Throughout our hopefully short time without real live games, we’ll be taking a weekly look back at a specific year in baseball history. What happened, why it mattered, what we’ll remember most. Send us the years you’d most like us to talk about at [email protected].
ALDS: SEA over NYY in 5; CLE over BOS in 3
NLDS: ATL over COL in 4, CIN over LAD in 3
ALCS: CLE over SEA in 6
NLCS: ATL over CIN in 4
World Series Winner: ATL over CLE in 6
MVPs: AL: Mo Vaughn, BOS; NL: Barry Larkin, CIN
Cy Youngs: AL: Randy Johnson, SEA; NL: Greg Maddux, ATL
Rookies of the Year: AL: Marty Cordova, MIN; NL: Hideo Nomo, LAD
All-MLB Team (chosen by me, in 2020):
1B: Frank Thomas, White Sox
2B: Chuck Knoblauch, Twins
SS: John Valentin, Red Sox
3B: Jim Thome, Indians
OF: Barry Bonds, Giants
OF: Albert Belle, Indians
OF: Tim Salmon, Angels
C: Mike Piazza, Dodgers
DH: Edgar Martinez, Mariners
SP: Greg Maddux, Braves
SP: Randy Johnson, Mariners
SP: Hideo Nomo, Dodgers
SP: Mike Mussina, Orioles
RP: Jose Mesa, Indians
RP: Tom Henke, Cardinals
If any year of the last 25 baseball seasons has been in large part forgotten by history, it’s probably 1995. The reasons for that aren’t difficult to figure out. The '94 season famously ended in August, thanks to the strike and players and owners being unable to come to an agreement in time to save the World Series. But that cancellation did not fix all the labor problems, and we were very close to the '95 season beginning with replacement players. The day before the season was set to begin, the strike ended, and baseball commenced in late April, with the season shortened to 144 games.
It is no surprise then that fans took a while to come back to the game. Attendance dropped by roughly 6,000 fans a game from the previous season, to 25,021 fans a game, a number baseball hasn’t fallen to since. Two games on Opening Day were delayed because of fans throwing objects on the field. It was an ugly scene.
It was all understandable, but it did obscure that 1995 was actually a rather terrific baseball season. Cal Ripken passing Lou Gehrig’s consecutive game streak is correctly credited with being the sort of big-tent event that brought some fans back, but it was far from the only awesome baseball thing that happened in '95. Hideo Nomo took the league by storm, becoming the first Japanese player in MLB in 30 years and pitching like he’d been there for ages. Coors Field opened and was absolutely crazy in a way baseball still hasn’t entirely gotten accustomed to. The Wild Card made its debut. We saw one of the more controversial MVP votes in history. And we watched Greg Maddux, one of the best pitchers in baseball history, have perhaps his greatest season.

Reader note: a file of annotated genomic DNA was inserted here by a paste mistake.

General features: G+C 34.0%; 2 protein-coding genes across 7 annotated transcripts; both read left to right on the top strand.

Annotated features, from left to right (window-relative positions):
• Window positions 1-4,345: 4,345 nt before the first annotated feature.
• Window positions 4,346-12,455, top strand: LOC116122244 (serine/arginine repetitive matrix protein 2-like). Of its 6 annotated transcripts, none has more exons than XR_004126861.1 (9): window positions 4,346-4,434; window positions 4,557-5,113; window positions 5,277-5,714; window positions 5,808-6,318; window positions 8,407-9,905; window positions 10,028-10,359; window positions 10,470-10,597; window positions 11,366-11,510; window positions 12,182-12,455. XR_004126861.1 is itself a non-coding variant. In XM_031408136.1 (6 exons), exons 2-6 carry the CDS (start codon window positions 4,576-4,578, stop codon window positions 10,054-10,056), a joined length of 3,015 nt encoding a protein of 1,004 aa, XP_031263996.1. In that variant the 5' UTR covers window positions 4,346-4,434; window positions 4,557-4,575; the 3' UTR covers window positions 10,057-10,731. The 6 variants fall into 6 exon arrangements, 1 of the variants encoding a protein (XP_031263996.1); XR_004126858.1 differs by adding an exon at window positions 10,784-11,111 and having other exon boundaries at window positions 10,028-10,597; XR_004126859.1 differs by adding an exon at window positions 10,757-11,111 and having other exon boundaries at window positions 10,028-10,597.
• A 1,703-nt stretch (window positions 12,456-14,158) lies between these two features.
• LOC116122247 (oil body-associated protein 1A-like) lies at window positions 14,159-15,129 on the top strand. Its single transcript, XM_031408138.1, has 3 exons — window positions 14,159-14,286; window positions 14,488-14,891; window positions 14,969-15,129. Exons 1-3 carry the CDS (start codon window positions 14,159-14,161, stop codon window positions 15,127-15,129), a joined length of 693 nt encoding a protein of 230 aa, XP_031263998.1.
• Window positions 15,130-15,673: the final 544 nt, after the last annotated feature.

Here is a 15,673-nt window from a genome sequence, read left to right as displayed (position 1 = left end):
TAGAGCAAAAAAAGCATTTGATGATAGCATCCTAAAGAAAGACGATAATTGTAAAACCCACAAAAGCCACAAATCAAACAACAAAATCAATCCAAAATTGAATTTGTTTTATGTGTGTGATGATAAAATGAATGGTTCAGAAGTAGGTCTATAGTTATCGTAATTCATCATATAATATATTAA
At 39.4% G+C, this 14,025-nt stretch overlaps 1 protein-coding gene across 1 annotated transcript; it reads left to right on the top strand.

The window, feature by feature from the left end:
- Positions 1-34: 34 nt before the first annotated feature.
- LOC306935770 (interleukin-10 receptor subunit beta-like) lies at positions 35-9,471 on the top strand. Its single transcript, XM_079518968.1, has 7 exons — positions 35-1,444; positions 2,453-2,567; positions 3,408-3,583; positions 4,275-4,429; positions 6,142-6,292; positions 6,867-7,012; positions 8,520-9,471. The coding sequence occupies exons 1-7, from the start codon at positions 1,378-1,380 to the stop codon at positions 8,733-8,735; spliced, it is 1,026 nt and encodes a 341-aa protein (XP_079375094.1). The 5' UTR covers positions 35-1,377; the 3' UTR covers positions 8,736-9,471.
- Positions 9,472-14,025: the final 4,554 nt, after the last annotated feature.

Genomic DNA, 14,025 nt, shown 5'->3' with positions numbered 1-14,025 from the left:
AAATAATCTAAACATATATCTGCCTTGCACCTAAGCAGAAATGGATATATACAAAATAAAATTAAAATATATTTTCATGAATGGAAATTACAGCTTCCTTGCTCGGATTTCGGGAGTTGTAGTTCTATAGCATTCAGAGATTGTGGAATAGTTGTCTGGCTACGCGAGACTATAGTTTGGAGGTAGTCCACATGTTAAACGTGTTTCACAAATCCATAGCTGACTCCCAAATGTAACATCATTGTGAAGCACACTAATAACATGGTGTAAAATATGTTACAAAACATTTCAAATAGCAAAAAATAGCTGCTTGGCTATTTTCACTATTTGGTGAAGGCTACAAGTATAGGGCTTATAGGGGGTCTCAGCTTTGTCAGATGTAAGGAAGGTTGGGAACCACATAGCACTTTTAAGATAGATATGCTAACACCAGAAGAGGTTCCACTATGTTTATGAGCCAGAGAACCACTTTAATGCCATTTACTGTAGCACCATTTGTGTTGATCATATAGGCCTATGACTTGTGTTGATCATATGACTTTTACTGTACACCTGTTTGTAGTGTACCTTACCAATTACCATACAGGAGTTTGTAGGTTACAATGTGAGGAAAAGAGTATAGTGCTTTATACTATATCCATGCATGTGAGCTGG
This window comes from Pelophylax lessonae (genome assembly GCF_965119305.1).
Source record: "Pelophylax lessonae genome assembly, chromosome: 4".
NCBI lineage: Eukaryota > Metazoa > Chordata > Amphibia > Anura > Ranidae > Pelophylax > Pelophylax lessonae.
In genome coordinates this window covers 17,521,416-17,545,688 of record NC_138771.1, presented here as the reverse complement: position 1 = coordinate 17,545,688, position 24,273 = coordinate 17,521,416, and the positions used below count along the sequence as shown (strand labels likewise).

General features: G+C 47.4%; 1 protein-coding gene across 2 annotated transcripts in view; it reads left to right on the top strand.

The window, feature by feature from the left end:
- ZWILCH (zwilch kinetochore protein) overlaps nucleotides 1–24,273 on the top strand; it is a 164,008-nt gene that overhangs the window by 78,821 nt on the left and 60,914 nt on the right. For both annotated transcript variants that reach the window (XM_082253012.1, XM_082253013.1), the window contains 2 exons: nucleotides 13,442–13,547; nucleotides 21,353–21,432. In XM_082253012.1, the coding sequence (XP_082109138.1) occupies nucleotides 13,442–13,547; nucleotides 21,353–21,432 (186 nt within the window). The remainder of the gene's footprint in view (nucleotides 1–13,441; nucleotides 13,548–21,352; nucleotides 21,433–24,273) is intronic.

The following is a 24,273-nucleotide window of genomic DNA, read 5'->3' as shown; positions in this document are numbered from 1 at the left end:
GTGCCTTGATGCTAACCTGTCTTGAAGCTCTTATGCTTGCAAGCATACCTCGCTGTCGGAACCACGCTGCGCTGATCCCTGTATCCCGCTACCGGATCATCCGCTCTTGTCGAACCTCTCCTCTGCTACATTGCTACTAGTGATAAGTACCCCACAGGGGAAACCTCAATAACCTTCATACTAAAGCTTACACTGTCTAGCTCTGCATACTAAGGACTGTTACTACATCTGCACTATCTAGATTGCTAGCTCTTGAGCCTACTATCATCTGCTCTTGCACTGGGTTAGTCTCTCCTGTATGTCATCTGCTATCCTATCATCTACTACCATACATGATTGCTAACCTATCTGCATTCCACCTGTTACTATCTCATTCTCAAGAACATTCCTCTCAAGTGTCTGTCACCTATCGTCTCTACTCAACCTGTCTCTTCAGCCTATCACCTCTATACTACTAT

Baseball would recover in the years ahead, thanks in part to Mark McGwire and Sammy Sosa, some incredible World Series, an explosion in international attention and to baseball just generally being great and thus able to overcome any temporary bad vibes. But 1995 was the year that had to suffer. It was a terrific season -- it may have just taken us 25 years to realize it.
Here are 10 other fun factoids from the 1995 baseball season:
1) The opening of Coors Field had all sorts of surprises to it. After playing two seasons at Mile High Stadium, which had the same thin air as Coors Field but with massive dimensions and a huge center-field fence, the Rockies discovered quickly that their new digs were decidedly different than everyone else’s. The Rockies instantly became one of the highest-scoring teams in baseball, with home runs not just way up but triples and doubles as well. In only their third season, the Rockies rode this wave of offense -- thanks in large part to Dante Bichette, Vinny Castilla and offseason acquisition Larry Walker -- to the franchise's first playoff berth, losing to the Braves in the NLDS, 3-1. In many ways, we are still trying to figure out Coors Field.
2) After having their incredible 1994 season stopped by the strike, the Montreal Expos traded their best players, claiming financial hardship. Walker went to the Rockies; Marquis Grissom went to the Braves; John Wetteland went to the Yankees; Ken Hill went to the Cardinals. This is widely considered the beginning of the end for baseball in Montreal; the team went 66-78 in '95 after going 74-40 in '94, and the franchise wouldn’t play a postseason game again until 2012, when they were the Washington Nationals.
3) This was the most thrilling season to date for the Seattle Mariners. Even with Ken Griffey Jr. hampered by a wrist injury he suffered while leaping for a ball in center field, the Mariners won the AL West, beating the Angels in a one-game tiebreaker. Thanks in large part to an incredible season from Edgar Martinez, excellent years from Tino Martinez and Jay Buhner and a Cy Young performance from Randy Johnson, the Mariners were headed to the postseason. They faced the Yankees in the ALDS -- more on them, and on the concept of an ALDS, in a moment -- and famously won on a walk-off double from Martinez in Game 5, as Griffey crossed the plate and the Kingdome went nuts.